Environmental bioprocesses have the peculiarity of being open systems where the catalytic activity is provided by microbial communities instead of single species populations (Grady et al, 1999; Comeau, 2008). Interaction between organisms may be especially important in microbial communities where multiple species are involved in degrading substrates available on the environment (Stolyar et al., 2007). The development of more sophisticated metabolic network modelling methods for interacting species will enable increasingly realistic prediction of communal phenotypes (Stolyar et al, 2007; Oberhardt et al, 2009). These developments will allow SMN models that include metabolic information from different species to quantify rates of exchange of compounds between different species populations (Lovley, 2003; Stolyar et al, 2007). The model can be applied to simulate cellular metabolism of a homogenous mixture of bacterial cells in suspension (completely mixed system in stirred tank reactor). However, it can be extended to simulate cellular metabolism in a biofilm or flocculated system by implementing reaction–diffusion equations (Rodríguez et al., 2006).
The stoichiometric metabolic modelling approach has been used since 1999 to understand the behaviour of biological systems in complex environments and to model organisms relevant to engineering environmental bioprocesses, when Pramanik and co-workers (Pramanik et al., 1999) developed a SMN model of phosphate accumulating organisms. This study was the first attempt to adapt SMN to model a MMC. Professor Derek R. Lovley from University of Massachusetts was one of the first researchers to present a coherent framework to use omics techniques, computational biology and metabolic network modelling to study engineered environmental processes (Lovley, 2003). However, as shown in Table 2.2., literature reviewed up until 2014 indicates that SMN modelling has been applied to quantify metabolic rates in engineered environmental bioprocesses in only a few studies, including modelling studies by (Poughon et al., 2001) on nitrification.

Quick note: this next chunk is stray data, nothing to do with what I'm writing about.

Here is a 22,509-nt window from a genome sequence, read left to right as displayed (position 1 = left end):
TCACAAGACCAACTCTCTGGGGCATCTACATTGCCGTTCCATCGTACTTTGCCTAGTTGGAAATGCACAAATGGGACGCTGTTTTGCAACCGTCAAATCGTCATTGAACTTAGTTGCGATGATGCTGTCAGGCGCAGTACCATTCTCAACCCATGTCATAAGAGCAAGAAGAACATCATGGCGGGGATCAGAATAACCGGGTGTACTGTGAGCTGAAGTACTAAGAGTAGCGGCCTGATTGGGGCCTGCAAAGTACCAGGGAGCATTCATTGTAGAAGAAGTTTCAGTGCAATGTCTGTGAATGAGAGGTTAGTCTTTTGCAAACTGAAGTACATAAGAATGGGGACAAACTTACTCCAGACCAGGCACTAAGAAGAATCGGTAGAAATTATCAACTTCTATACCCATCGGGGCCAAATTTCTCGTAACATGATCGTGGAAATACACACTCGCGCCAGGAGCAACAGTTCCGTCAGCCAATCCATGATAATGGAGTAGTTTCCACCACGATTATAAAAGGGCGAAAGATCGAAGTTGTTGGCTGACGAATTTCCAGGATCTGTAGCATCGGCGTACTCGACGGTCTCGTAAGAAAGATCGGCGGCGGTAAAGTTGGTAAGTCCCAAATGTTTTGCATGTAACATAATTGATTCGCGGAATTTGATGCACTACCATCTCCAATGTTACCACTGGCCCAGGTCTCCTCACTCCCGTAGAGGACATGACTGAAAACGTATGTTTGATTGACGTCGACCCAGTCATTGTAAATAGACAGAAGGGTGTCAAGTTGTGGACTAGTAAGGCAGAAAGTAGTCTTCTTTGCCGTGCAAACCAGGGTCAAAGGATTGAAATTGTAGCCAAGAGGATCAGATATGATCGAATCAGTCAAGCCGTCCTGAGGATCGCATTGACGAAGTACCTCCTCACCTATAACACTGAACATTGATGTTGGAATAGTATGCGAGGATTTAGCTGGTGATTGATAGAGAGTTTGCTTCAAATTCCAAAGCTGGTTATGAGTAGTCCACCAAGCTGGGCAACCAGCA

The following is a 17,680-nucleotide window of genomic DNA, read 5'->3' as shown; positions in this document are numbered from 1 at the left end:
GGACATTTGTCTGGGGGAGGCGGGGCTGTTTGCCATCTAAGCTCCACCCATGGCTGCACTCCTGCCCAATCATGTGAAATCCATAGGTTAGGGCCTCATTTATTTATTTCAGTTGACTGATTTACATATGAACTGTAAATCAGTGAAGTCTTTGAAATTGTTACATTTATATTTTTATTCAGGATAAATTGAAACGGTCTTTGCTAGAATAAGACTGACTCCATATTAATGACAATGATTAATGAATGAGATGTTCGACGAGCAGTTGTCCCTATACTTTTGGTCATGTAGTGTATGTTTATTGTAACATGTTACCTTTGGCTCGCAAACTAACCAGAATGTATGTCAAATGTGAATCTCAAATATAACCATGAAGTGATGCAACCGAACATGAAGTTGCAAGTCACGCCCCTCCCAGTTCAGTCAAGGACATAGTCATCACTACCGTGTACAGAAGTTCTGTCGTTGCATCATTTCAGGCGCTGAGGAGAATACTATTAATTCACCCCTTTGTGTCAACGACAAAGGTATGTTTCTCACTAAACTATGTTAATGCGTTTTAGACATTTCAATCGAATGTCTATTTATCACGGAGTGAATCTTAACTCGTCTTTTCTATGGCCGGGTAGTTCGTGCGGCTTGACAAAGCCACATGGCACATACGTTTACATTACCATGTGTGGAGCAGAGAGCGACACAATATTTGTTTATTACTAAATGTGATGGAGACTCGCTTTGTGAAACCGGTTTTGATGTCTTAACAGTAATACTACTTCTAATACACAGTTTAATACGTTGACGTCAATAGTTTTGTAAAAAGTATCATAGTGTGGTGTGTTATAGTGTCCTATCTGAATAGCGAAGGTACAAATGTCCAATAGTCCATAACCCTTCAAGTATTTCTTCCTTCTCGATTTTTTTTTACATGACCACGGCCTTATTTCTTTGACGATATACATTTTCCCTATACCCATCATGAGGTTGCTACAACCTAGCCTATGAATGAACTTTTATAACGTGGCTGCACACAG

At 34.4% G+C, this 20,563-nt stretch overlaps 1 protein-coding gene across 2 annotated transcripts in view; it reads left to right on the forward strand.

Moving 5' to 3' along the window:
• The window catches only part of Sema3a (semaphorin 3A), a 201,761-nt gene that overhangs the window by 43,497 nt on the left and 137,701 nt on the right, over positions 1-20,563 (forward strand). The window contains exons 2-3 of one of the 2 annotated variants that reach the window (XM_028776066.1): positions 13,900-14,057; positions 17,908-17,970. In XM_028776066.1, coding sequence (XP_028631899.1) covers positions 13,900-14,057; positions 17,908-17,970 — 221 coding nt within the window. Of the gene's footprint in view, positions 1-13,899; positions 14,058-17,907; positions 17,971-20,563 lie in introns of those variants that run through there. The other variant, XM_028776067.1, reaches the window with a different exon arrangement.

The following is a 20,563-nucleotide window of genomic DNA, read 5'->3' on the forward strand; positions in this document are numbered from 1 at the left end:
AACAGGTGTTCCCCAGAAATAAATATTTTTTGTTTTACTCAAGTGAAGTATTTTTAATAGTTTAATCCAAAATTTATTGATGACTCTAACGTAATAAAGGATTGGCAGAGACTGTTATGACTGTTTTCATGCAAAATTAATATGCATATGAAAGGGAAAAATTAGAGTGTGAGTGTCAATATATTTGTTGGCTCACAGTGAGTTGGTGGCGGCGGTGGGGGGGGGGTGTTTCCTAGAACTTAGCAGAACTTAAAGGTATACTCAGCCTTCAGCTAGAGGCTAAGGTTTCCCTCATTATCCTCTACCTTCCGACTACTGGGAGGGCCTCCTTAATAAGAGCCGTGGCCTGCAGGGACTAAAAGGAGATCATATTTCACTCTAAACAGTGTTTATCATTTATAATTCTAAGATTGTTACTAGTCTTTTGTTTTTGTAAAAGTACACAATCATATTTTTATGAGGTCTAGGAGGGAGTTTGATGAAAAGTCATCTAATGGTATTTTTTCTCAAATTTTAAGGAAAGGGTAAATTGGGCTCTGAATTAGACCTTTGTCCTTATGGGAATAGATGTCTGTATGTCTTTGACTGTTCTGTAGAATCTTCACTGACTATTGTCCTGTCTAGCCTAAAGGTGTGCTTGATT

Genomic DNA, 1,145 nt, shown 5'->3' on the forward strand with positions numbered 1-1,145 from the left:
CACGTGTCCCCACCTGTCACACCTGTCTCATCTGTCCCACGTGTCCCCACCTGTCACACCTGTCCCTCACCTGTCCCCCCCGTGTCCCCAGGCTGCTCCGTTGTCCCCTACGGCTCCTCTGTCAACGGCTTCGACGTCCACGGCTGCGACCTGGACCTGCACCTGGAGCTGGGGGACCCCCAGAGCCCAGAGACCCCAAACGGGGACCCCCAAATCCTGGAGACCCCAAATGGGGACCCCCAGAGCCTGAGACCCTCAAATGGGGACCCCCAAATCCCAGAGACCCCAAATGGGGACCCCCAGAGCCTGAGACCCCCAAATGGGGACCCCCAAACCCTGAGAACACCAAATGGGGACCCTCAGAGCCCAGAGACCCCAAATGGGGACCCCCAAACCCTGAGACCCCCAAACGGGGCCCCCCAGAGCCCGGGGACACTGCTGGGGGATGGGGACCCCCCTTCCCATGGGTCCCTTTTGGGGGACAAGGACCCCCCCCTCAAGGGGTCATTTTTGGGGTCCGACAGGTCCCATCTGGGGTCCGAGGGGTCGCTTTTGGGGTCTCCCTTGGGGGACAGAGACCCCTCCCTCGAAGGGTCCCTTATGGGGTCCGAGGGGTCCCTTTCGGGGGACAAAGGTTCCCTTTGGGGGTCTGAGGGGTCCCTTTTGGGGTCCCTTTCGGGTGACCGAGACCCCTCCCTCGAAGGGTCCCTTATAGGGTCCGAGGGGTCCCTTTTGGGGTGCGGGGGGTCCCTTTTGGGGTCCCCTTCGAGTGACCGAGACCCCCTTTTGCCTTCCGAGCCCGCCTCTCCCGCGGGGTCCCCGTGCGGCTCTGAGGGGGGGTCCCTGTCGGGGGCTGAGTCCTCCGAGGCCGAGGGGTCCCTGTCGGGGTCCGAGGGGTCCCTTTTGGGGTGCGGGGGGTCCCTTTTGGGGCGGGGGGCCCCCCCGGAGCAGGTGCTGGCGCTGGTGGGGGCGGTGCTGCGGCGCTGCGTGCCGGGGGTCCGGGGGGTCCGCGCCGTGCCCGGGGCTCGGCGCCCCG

Table 2.2. also shows that four approaches have been developed to model microbial communities in mixed cultures using SMNs. These SMN modelling approaches are described above and in the following sections:
• Lumped network
• Compartment per guild network (also known as multi-compartment)
• Dynamic-SMN (also known as hybrid) and
• Bi-level simulation
In this approach the community is modelled as a single entity in which all metabolic reactions and metabolites from the guilds are combined into a single set of reactions. A metabolic network of the whole mixed culture is built up by simply inventorying the most common catabolic reactions, i.e. electron transport chain, glycolysis, tricarboxylic acid cycle (TCA) and amino acid synthesis; and later lumping multiple subsequent reactions of specific pathways into a single reaction that represents the overall pathway (Rodríguez et al., 2006). Reactions catalysed by more than one guild are only considered once. The method captures the metabolic constraints of the overall matter and energy transformations without the need for detailed knowledge of every organism in the community (Taffs et al., 2009).